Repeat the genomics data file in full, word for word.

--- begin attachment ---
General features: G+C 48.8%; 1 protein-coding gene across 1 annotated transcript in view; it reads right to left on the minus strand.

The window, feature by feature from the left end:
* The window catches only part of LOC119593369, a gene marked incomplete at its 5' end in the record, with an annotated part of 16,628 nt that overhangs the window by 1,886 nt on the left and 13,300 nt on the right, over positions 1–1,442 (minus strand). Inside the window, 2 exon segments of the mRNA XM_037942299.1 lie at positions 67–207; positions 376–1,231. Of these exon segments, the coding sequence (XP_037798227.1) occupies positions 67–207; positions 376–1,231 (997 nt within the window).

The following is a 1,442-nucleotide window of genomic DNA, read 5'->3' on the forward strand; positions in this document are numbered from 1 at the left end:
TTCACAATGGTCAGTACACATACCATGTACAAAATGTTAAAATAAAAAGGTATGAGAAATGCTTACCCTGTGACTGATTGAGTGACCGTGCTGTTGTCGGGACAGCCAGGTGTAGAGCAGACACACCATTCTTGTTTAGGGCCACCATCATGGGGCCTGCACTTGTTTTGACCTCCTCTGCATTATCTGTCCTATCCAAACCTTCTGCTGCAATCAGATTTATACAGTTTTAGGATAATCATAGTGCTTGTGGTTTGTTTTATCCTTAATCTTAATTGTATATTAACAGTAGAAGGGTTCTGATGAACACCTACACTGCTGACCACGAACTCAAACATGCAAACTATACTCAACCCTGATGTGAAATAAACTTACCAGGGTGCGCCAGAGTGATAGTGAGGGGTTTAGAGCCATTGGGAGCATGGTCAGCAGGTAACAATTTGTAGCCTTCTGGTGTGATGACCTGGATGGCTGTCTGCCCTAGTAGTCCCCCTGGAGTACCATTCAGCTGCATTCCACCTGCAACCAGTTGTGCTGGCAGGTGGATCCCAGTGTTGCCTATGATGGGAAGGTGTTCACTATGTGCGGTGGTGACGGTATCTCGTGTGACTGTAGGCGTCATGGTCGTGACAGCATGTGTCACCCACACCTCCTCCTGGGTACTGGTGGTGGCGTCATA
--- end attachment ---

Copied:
General features: G+C 48.8%; 1 protein-coding gene across 1 annotated transcript in view; it reads right to left on the minus strand.

The window, feature by feature from the left end:
* The window catches only part of LOC119593369, a gene marked incomplete at its 5' end in the record, with an annotated part of 16,628 nt that overhangs the window by 1,886 nt on the left and 13,300 nt on the right, over positions 1–1,442 (minus strand). Inside the window, 2 exon segments of the mRNA XM_037942299.1 lie at positions 67–207; positions 376–1,231. Of these exon segments, the coding sequence (XP_037798227.1) occupies positions 67–207; positions 376–1,231 (997 nt within the window).

The following is a 1,442-nucleotide window of genomic DNA, read 5'->3' on the forward strand; positions in this document are numbered from 1 at the left end:
TTCACAATGGTCAGTACACATACCATGTACAAAATGTTAAAATAAAAAGGTATGAGAAATGCTTACCCTGTGACTGATTGAGTGACCGTGCTGTTGTCGGGACAGCCAGGTGTAGAGCAGACACACCATTCTTGTTTAGGGCCACCATCATGGGGCCTGCACTTGTTTTGACCTCCTCTGCATTATCTGTCCTATCCAAACCTTCTGCTGCAATCAGATTTATACAGTTTTAGGATAATCATAGTGCTTGTGGTTTGTTTTATCCTTAATCTTAATTGTATATTAACAGTAGAAGGGTTCTGATGAACACCTACACTGCTGACCACGAACTCAAACATGCAAACTATACTCAACCCTGATGTGAAATAAACTTACCAGGGTGCGCCAGAGTGATAGTGAGGGGTTTAGAGCCATTGGGAGCATGGTCAGCAGGTAACAATTTGTAGCCTTCTGGTGTGATGACCTGGATGGCTGTCTGCCCTAGTAGTCCCCCTGGAGTACCATTCAGCTGCATTCCACCTGCAACCAGTTGTGCTGGCAGGTGGATCCCAGTGTTGCCTATGATGGGAAGGTGTTCACTATGTGCGGTGGTGACGGTATCTCGTGTGACTGTAGGCGTCATGGTCGTGACAGCATGTGTCACCCACACCTCCTCCTGGGTACTGGTGGTGGCGTCATA